Blender 3D: Powerful 3D Software with Supportive Community… Plus, It’s Free
Blender 3D is the open source, cross platform suite of tools for 3D creation
Developed by Ton Roosendaal of the Blender Foundation, the Blender 3D software is free and open source design software with an enthusiastic following as well as a colorful and well documented history. Though it’s geared primarily for the film and video gaming industries, Blender works just fine designing objects for 3D printing. For example, French 3D printing service Sculpteo integrates the program into its service, enabling users to upload Blender 3D models directly via the software’s interface.
The program itself is widely compatible with Windows, OS X, Linux and FreeBSD. The current stable release is version 2.62 though, very recently, the Foundation released a preview version 2.63rc1.
At 115 MB, Blender takes up minimal space on your desktop. Users familiar with other 3D software may find Blender’s learning curve somewhat steep. In some ways the interface is rather intuitive, but sometimes not so much. In terms of power, however, Blender is almost on par with some industry grade, proprietary software which costs a whole lot more than—well… free.
This 3d program is somewhat unique in that it has amassed a large and loyal following. A plethora of support websites—in at least 18 different languages—have cropped up around the web. Indeed, many beginners learn how to use the program from tutorials on these websites, while others can figure it out by reverse engineering existing Blender 3D models.
A Brief History
Blender is named after a track on Yello’s Baby album. Ton Roosendaal had initially authored Blender 3D as a replacement for the in-house 3D animation application of Dutch animation studio NeoGeo (which he had also founded). Then, in 1998, Roosendaal launched Not a Number Technologies (NaN) to proliferate the program publicly, though that firm went belly up in 2002. Later that same year, Roosendaal formed the non-profit Blender Foundation to carry on the development and promotion of Blender as an open source project. One could argue that, truthfully, the community has been as instrumental in shaping the program as has Roosendaal or the Foundation itself.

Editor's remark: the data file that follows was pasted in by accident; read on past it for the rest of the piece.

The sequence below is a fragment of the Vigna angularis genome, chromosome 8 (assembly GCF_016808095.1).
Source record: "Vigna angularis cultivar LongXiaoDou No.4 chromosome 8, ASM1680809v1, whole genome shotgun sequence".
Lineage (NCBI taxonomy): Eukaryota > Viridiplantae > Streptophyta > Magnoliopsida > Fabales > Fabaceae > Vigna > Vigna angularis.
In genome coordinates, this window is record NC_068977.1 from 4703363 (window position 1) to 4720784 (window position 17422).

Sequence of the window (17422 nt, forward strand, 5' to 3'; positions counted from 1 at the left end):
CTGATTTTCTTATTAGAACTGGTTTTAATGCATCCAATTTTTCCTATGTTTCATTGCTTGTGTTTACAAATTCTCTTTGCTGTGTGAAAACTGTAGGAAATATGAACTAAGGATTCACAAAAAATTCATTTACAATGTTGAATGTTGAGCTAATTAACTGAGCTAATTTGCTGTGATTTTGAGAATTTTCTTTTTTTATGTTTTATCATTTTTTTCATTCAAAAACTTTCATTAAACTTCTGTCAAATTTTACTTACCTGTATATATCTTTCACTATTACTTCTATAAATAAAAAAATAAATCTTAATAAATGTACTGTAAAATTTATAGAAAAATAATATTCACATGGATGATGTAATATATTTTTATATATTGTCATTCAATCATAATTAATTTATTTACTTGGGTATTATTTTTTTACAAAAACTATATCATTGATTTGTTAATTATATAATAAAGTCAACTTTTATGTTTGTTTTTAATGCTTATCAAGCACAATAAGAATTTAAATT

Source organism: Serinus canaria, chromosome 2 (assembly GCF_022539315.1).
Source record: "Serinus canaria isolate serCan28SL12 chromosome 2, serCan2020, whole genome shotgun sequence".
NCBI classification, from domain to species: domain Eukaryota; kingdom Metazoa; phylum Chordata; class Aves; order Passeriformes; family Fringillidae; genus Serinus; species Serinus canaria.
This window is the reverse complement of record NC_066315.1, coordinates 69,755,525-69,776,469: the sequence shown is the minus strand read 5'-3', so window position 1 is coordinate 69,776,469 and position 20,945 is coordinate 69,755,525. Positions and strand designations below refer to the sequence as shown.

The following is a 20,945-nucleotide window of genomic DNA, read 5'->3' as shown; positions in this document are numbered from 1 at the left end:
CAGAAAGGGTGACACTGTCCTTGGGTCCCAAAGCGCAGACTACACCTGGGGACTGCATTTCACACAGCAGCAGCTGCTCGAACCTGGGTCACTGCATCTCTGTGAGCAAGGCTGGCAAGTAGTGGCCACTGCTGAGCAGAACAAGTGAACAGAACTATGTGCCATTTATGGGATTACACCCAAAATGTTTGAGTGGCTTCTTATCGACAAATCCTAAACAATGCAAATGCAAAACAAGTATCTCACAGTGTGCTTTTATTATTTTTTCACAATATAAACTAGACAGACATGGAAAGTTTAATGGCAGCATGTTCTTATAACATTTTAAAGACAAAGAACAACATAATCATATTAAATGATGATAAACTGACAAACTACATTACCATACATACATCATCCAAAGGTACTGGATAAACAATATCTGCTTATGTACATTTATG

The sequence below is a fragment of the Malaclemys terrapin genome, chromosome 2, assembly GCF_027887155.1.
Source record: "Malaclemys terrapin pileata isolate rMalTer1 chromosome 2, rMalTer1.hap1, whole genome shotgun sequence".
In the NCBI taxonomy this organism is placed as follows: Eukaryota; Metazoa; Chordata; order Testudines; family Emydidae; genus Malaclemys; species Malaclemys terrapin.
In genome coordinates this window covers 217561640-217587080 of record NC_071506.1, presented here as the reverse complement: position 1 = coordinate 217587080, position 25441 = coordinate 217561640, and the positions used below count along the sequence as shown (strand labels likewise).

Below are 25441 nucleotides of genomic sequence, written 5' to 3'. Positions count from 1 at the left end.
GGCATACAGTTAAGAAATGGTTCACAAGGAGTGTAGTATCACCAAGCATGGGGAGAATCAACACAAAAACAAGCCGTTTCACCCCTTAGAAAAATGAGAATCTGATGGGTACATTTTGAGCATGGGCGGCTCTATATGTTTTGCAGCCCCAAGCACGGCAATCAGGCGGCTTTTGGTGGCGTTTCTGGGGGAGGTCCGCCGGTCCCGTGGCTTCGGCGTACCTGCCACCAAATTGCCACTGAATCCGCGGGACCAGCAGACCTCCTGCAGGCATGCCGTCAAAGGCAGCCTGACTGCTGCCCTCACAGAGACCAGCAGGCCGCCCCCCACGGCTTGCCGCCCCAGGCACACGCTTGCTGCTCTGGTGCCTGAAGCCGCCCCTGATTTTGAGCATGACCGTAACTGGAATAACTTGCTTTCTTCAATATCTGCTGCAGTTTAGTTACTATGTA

Why Should You Go with Blender 3D?
Fans love Blender’s small install size and modest hardware requirements, and the software’s power and functionality place it almost on par with higher end and considerably more expensive 3D software. The not-so-intuitive interface is offset by an enthusiastic user community which has erected informative websites, tutorials and discussion forums to guide newbies along the learning curve. Feel ready to take on Blender? Or maybe you’d just like to learn what all the hubbub is about. Either way, it’s worth checking out their informative website at blender.org.
Take Your 3D Modeling to the Next Level
So, say you’ve downloaded Blender 3D or one of the other 3D modeling applications out there (for profiles and comparisons of software, take a look at our 3D-software page). What’s next? Exciting new developments in 3D printing technology enable you to translate the shapes you design on your computer into real, solid objects. A number of companies offer 3D printing services that cater to clienteles ranging from engineers and inventors to designers and artists, even to hobbyists and enthusiasts. See our 3d-printing comparison for a detailed look at the Web’s top 3D Printing Services.